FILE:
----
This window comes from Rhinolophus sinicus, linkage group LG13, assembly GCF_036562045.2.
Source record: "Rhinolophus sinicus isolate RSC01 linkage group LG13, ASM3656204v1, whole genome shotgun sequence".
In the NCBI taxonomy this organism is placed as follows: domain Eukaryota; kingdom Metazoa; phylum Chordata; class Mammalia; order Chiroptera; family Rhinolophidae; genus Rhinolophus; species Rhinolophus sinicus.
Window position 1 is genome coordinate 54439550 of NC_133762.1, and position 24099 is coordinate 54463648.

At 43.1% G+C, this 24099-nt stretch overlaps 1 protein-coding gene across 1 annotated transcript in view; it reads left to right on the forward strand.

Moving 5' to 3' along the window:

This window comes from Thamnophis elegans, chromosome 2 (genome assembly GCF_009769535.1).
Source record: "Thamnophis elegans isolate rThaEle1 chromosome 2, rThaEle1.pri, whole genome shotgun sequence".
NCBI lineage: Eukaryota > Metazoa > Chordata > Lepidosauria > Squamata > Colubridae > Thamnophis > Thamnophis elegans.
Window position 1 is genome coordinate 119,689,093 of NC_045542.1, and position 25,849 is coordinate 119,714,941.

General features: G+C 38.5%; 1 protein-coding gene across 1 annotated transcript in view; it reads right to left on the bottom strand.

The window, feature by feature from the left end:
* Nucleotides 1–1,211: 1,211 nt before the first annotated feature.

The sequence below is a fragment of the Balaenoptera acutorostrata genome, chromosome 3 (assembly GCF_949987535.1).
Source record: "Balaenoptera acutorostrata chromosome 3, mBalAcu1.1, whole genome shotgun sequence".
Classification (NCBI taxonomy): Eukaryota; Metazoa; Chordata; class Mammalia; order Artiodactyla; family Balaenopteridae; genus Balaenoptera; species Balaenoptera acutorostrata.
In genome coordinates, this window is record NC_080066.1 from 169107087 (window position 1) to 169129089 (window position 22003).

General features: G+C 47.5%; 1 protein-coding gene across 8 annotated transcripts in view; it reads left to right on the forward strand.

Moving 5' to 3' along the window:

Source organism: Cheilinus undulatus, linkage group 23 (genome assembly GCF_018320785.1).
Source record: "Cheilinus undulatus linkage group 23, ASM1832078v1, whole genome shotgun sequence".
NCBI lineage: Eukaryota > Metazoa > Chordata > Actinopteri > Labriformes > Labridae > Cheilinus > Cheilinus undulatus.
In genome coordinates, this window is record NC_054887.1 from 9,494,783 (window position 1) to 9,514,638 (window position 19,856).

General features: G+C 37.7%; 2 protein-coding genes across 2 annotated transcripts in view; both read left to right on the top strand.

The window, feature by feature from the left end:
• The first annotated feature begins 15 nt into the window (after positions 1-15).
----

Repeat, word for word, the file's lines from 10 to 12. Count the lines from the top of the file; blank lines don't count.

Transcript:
Window position 1 is genome coordinate 119,689,093 of NC_045542.1, and position 25,849 is coordinate 119,714,941.

General features: G+C 38.5%; 1 protein-coding gene across 1 annotated transcript in view; it reads right to left on the bottom strand.

The window, feature by feature from the left end: